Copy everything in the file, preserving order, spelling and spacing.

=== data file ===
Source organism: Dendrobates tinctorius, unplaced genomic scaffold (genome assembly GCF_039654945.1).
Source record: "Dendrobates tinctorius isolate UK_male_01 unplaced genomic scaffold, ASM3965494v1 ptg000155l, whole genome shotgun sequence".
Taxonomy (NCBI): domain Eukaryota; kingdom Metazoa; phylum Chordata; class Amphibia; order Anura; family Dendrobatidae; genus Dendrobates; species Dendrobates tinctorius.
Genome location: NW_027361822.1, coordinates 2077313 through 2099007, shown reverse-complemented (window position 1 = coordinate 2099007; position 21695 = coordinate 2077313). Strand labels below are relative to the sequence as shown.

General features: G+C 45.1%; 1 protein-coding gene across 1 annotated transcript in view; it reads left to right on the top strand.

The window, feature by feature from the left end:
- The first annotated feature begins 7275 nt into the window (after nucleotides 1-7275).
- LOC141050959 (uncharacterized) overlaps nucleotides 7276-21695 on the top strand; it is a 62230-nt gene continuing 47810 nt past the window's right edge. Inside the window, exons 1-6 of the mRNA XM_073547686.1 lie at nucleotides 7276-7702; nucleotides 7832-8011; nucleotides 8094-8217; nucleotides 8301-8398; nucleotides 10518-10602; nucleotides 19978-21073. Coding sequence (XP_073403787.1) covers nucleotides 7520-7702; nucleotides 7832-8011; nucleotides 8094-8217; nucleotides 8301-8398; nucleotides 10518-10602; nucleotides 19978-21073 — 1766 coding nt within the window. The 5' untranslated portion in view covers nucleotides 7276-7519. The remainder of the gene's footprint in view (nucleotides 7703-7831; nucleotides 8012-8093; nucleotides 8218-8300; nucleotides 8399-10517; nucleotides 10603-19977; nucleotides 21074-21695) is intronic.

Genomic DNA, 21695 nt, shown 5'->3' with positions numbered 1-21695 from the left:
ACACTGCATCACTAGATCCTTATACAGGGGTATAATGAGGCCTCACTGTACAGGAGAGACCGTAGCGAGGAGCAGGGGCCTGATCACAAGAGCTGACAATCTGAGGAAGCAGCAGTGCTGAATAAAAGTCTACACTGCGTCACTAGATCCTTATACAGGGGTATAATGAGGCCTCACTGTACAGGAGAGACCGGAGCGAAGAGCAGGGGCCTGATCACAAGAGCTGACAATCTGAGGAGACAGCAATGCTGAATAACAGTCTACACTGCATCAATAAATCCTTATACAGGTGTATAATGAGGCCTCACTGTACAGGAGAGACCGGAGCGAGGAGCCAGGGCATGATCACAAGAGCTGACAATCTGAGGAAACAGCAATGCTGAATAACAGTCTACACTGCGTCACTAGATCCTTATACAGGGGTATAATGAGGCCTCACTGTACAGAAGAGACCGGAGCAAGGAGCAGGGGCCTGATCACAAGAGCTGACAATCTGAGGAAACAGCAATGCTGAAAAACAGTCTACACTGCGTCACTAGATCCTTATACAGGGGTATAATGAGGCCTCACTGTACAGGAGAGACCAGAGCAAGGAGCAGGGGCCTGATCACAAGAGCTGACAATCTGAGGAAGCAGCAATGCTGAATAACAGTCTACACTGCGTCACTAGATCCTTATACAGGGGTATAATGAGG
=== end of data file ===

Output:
Source organism: Dendrobates tinctorius, unplaced genomic scaffold (genome assembly GCF_039654945.1).
Source record: "Dendrobates tinctorius isolate UK_male_01 unplaced genomic scaffold, ASM3965494v1 ptg000155l, whole genome shotgun sequence".
Taxonomy (NCBI): domain Eukaryota; kingdom Metazoa; phylum Chordata; class Amphibia; order Anura; family Dendrobatidae; genus Dendrobates; species Dendrobates tinctorius.
Genome location: NW_027361822.1, coordinates 2077313 through 2099007, shown reverse-complemented (window position 1 = coordinate 2099007; position 21695 = coordinate 2077313). Strand labels below are relative to the sequence as shown.

General features: G+C 45.1%; 1 protein-coding gene across 1 annotated transcript in view; it reads left to right on the top strand.

The window, feature by feature from the left end:
- The first annotated feature begins 7275 nt into the window (after nucleotides 1-7275).
- LOC141050959 (uncharacterized) overlaps nucleotides 7276-21695 on the top strand; it is a 62230-nt gene continuing 47810 nt past the window's right edge. Inside the window, exons 1-6 of the mRNA XM_073547686.1 lie at nucleotides 7276-7702; nucleotides 7832-8011; nucleotides 8094-8217; nucleotides 8301-8398; nucleotides 10518-10602; nucleotides 19978-21073. Coding sequence (XP_073403787.1) covers nucleotides 7520-7702; nucleotides 7832-8011; nucleotides 8094-8217; nucleotides 8301-8398; nucleotides 10518-10602; nucleotides 19978-21073 — 1766 coding nt within the window. The 5' untranslated portion in view covers nucleotides 7276-7519. The remainder of the gene's footprint in view (nucleotides 7703-7831; nucleotides 8012-8093; nucleotides 8218-8300; nucleotides 8399-10517; nucleotides 10603-19977; nucleotides 21074-21695) is intronic.

Genomic DNA, 21695 nt, shown 5'->3' with positions numbered 1-21695 from the left:
ACACTGCATCACTAGATCCTTATACAGGGGTATAATGAGGCCTCACTGTACAGGAGAGACCGTAGCGAGGAGCAGGGGCCTGATCACAAGAGCTGACAATCTGAGGAAGCAGCAGTGCTGAATAAAAGTCTACACTGCGTCACTAGATCCTTATACAGGGGTATAATGAGGCCTCACTGTACAGGAGAGACCGGAGCGAAGAGCAGGGGCCTGATCACAAGAGCTGACAATCTGAGGAGACAGCAATGCTGAATAACAGTCTACACTGCATCAATAAATCCTTATACAGGTGTATAATGAGGCCTCACTGTACAGGAGAGACCGGAGCGAGGAGCCAGGGCATGATCACAAGAGCTGACAATCTGAGGAAACAGCAATGCTGAATAACAGTCTACACTGCGTCACTAGATCCTTATACAGGGGTATAATGAGGCCTCACTGTACAGAAGAGACCGGAGCAAGGAGCAGGGGCCTGATCACAAGAGCTGACAATCTGAGGAAACAGCAATGCTGAAAAACAGTCTACACTGCGTCACTAGATCCTTATACAGGGGTATAATGAGGCCTCACTGTACAGGAGAGACCAGAGCAAGGAGCAGGGGCCTGATCACAAGAGCTGACAATCTGAGGAAGCAGCAATGCTGAATAACAGTCTACACTGCGTCACTAGATCCTTATACAGGGGTATAATGAGG